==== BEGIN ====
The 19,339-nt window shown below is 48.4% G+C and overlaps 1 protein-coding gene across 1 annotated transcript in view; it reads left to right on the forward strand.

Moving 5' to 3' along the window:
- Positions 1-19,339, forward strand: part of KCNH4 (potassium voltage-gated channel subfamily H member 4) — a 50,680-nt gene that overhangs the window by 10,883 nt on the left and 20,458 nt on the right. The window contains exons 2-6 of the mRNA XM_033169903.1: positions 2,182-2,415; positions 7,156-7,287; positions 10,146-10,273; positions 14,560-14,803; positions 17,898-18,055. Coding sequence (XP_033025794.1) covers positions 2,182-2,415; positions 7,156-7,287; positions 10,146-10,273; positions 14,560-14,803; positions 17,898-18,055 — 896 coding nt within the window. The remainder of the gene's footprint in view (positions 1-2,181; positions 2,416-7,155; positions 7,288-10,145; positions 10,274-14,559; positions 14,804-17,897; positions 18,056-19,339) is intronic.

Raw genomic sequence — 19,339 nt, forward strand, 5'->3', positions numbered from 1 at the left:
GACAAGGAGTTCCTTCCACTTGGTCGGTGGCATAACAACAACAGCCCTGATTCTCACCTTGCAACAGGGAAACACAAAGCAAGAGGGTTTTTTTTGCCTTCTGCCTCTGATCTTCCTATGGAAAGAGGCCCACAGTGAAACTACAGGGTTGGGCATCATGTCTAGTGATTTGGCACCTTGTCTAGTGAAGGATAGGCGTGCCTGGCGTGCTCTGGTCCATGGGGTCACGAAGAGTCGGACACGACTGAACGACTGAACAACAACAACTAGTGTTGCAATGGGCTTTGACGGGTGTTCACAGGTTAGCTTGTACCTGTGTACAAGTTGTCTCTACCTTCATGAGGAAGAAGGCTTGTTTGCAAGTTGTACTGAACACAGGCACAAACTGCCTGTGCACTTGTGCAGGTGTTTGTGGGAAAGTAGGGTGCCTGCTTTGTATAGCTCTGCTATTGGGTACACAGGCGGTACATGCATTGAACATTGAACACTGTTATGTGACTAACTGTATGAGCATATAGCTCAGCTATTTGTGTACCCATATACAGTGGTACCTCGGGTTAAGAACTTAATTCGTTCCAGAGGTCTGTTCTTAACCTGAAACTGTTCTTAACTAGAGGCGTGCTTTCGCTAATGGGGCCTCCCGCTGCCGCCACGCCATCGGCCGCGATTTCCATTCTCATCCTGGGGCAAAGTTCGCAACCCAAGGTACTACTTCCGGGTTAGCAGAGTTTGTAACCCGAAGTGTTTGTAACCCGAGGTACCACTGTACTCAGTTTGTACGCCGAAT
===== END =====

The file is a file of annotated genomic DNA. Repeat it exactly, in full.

The 19,339-nt window shown below is 48.4% G+C and overlaps 1 protein-coding gene across 1 annotated transcript in view; it reads left to right on the forward strand.

Moving 5' to 3' along the window:
- Positions 1-19,339, forward strand: part of KCNH4 (potassium voltage-gated channel subfamily H member 4) — a 50,680-nt gene that overhangs the window by 10,883 nt on the left and 20,458 nt on the right. The window contains exons 2-6 of the mRNA XM_033169903.1: positions 2,182-2,415; positions 7,156-7,287; positions 10,146-10,273; positions 14,560-14,803; positions 17,898-18,055. Coding sequence (XP_033025794.1) covers positions 2,182-2,415; positions 7,156-7,287; positions 10,146-10,273; positions 14,560-14,803; positions 17,898-18,055 — 896 coding nt within the window. The remainder of the gene's footprint in view (positions 1-2,181; positions 2,416-7,155; positions 7,288-10,145; positions 10,274-14,559; positions 14,804-17,897; positions 18,056-19,339) is intronic.

Raw genomic sequence — 19,339 nt, forward strand, 5'->3', positions numbered from 1 at the left:
GACAAGGAGTTCCTTCCACTTGGTCGGTGGCATAACAACAACAGCCCTGATTCTCACCTTGCAACAGGGAAACACAAAGCAAGAGGGTTTTTTTTGCCTTCTGCCTCTGATCTTCCTATGGAAAGAGGCCCACAGTGAAACTACAGGGTTGGGCATCATGTCTAGTGATTTGGCACCTTGTCTAGTGAAGGATAGGCGTGCCTGGCGTGCTCTGGTCCATGGGGTCACGAAGAGTCGGACACGACTGAACGACTGAACAACAACAACTAGTGTTGCAATGGGCTTTGACGGGTGTTCACAGGTTAGCTTGTACCTGTGTACAAGTTGTCTCTACCTTCATGAGGAAGAAGGCTTGTTTGCAAGTTGTACTGAACACAGGCACAAACTGCCTGTGCACTTGTGCAGGTGTTTGTGGGAAAGTAGGGTGCCTGCTTTGTATAGCTCTGCTATTGGGTACACAGGCGGTACATGCATTGAACATTGAACACTGTTATGTGACTAACTGTATGAGCATATAGCTCAGCTATTTGTGTACCCATATACAGTGGTACCTCGGGTTAAGAACTTAATTCGTTCCAGAGGTCTGTTCTTAACCTGAAACTGTTCTTAACTAGAGGCGTGCTTTCGCTAATGGGGCCTCCCGCTGCCGCCACGCCATCGGCCGCGATTTCCATTCTCATCCTGGGGCAAAGTTCGCAACCCAAGGTACTACTTCCGGGTTAGCAGAGTTTGTAACCCGAAGTGTTTGTAACCCGAGGTACCACTGTACTCAGTTTGTACGCCGAAT